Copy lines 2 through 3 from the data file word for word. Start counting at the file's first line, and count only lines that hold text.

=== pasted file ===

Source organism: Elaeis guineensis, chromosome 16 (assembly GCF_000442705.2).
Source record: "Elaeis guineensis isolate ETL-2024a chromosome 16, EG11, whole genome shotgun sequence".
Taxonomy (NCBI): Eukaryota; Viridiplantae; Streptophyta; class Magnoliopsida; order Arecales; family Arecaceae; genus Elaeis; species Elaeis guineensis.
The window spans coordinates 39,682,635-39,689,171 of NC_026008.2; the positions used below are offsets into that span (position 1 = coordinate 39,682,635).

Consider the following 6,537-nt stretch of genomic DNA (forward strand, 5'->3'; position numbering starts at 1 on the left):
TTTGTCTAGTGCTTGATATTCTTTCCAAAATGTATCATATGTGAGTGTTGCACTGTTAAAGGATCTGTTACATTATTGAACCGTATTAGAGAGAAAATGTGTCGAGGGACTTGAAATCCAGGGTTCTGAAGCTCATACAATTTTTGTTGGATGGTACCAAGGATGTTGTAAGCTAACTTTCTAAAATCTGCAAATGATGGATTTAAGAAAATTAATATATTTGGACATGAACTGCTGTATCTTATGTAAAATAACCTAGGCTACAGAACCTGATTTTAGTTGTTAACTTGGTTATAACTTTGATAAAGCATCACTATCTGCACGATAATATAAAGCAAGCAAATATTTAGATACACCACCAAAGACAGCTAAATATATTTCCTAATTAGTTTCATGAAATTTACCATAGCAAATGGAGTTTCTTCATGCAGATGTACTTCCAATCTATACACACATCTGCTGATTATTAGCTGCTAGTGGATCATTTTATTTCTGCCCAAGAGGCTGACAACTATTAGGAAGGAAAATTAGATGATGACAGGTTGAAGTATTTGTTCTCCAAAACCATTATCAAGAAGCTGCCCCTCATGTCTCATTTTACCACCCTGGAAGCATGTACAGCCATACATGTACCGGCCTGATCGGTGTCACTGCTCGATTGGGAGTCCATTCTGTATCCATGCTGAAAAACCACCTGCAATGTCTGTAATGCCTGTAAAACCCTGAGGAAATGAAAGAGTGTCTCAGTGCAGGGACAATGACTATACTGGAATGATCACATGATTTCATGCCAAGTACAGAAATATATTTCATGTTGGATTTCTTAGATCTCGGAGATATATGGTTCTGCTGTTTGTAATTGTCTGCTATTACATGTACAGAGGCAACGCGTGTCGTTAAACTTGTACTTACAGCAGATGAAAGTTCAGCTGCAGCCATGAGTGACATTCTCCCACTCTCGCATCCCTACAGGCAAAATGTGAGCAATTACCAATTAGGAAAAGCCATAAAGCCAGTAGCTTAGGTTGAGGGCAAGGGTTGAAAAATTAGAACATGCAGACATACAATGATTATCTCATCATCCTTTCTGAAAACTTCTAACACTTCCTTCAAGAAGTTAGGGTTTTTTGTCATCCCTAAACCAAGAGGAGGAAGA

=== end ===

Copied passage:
Source record: "Elaeis guineensis isolate ETL-2024a chromosome 16, EG11, whole genome shotgun sequence".
Taxonomy (NCBI): Eukaryota; Viridiplantae; Streptophyta; class Magnoliopsida; order Arecales; family Arecaceae; genus Elaeis; species Elaeis guineensis.